As of the census[7] of 2010,[18] there were 216,290 people, 82,538 households, and 51,594 families residing in the city. The population density was 3,218.6 people per square mile (1,242.1/km²). There were 91,128 housing units at an average density of 1,356 per square mile (523.3/km²).[19] The racial makeup of the city was 53.1% White (30.8% Non-Hispanic White), 12.3% African American, 0.9% Native American, 14.0% Asian, 0.1% Pacific Islander, 16.2% from other races, and 3.5% from two or more races.[19]Hispanic or Latino of any race were 41.1% of the population.[16]

There were 82,538 households out of which 33.4% had children under the age of 18 living with them, 43.1% were married couples living together, 13.6% had a female householder with no husband present, and 37.5% were non-families.[19] 30.1% of all households were made up of individuals and 4.5% had someone living alone who was 65 years of age or older. The average household size was 2.61 and the average family size was 3.31.[19]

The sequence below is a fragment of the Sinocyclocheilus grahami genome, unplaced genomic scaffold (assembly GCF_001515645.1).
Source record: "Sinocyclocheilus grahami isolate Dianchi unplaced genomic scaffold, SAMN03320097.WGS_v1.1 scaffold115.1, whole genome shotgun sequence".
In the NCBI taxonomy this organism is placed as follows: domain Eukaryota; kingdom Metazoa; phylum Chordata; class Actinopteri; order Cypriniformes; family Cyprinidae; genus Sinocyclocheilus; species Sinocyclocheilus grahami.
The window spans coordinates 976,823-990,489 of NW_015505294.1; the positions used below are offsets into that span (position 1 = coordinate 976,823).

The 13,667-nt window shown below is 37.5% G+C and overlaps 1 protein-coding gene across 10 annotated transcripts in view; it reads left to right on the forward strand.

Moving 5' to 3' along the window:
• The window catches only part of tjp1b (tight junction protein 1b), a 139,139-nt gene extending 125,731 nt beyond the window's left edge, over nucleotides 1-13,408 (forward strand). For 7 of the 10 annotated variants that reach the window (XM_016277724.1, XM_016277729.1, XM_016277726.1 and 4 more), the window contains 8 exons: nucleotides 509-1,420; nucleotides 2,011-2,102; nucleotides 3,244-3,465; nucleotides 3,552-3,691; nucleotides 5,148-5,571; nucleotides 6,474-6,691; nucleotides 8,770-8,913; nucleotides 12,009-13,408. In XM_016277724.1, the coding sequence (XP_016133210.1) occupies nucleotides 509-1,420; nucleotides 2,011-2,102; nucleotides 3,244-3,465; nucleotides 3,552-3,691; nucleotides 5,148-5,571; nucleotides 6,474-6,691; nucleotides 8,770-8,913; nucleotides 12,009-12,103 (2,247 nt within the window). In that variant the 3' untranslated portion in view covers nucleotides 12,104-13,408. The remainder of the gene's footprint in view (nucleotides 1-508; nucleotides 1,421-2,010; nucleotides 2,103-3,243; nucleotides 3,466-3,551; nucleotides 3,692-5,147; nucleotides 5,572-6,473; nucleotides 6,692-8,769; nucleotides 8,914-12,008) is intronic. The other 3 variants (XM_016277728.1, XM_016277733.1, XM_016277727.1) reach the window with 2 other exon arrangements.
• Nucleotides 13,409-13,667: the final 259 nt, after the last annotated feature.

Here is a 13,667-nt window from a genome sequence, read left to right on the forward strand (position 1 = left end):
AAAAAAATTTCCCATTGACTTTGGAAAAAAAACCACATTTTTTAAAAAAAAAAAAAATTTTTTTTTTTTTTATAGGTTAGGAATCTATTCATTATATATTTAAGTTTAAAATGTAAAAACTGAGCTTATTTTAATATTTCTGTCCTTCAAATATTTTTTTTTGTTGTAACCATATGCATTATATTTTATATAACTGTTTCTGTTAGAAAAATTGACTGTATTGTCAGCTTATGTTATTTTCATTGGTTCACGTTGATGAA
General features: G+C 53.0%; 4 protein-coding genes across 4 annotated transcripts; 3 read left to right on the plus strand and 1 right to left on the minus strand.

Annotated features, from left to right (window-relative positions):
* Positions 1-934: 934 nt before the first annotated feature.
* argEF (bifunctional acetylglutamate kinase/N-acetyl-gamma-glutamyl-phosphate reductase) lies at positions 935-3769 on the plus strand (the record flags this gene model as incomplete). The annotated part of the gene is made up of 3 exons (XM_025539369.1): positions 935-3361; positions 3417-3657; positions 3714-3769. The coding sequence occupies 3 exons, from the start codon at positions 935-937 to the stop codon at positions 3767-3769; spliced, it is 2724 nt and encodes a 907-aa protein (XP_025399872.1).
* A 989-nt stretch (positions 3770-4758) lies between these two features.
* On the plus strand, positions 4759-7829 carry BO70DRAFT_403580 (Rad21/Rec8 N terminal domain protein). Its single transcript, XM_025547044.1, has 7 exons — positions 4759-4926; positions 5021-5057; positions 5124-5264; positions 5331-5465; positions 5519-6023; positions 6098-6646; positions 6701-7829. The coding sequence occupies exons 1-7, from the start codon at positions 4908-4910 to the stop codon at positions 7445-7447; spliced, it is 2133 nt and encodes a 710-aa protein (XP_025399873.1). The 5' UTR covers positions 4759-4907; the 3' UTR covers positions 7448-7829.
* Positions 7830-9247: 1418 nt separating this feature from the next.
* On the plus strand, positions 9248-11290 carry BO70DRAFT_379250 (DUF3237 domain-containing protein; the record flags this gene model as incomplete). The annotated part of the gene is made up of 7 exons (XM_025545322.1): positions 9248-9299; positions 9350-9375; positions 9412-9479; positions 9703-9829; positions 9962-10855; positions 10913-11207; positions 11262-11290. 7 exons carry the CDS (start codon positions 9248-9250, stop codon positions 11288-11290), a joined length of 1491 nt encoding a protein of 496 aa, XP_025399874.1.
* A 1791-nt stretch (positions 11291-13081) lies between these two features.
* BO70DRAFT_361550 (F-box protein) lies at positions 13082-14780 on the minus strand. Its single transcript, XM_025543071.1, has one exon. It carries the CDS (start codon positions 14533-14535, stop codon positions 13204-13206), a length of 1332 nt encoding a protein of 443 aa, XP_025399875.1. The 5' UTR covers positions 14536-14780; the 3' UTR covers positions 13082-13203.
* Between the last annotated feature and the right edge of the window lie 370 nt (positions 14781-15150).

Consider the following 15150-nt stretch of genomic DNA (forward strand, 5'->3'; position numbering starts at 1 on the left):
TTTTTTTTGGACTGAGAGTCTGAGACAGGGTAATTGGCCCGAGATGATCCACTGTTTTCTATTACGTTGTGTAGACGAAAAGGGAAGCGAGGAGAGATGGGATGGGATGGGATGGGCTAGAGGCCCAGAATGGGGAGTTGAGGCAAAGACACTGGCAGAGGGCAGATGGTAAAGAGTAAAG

In the city, 29% of the population was under the age of 19, 8% was between ages 20 to 24, 35.8% from 25 to 44, 20.3% from 45 to 64, and 6.9% were 65 years of age or older.[19] The median age was 31.3 years. For every 100 females there were 99.9 males. For every 100 females age 18 and over, there were 98.6 males.

The 2012[20] median income for a household in the city was $49,303, and the median income for a family was $54,755. Males had an estimated median income of $40,986 versus $36,518 for females.[21] The per capita income for the city was $26,970.[20] About 13.2% of families and 16.2% of the population were below the poverty line, including 24.5% of those under age 18 and 9.4% of those age 65 or over.[20]

Foreign-born population

As of 2007, about 33% of the population was not born in the United States.[22]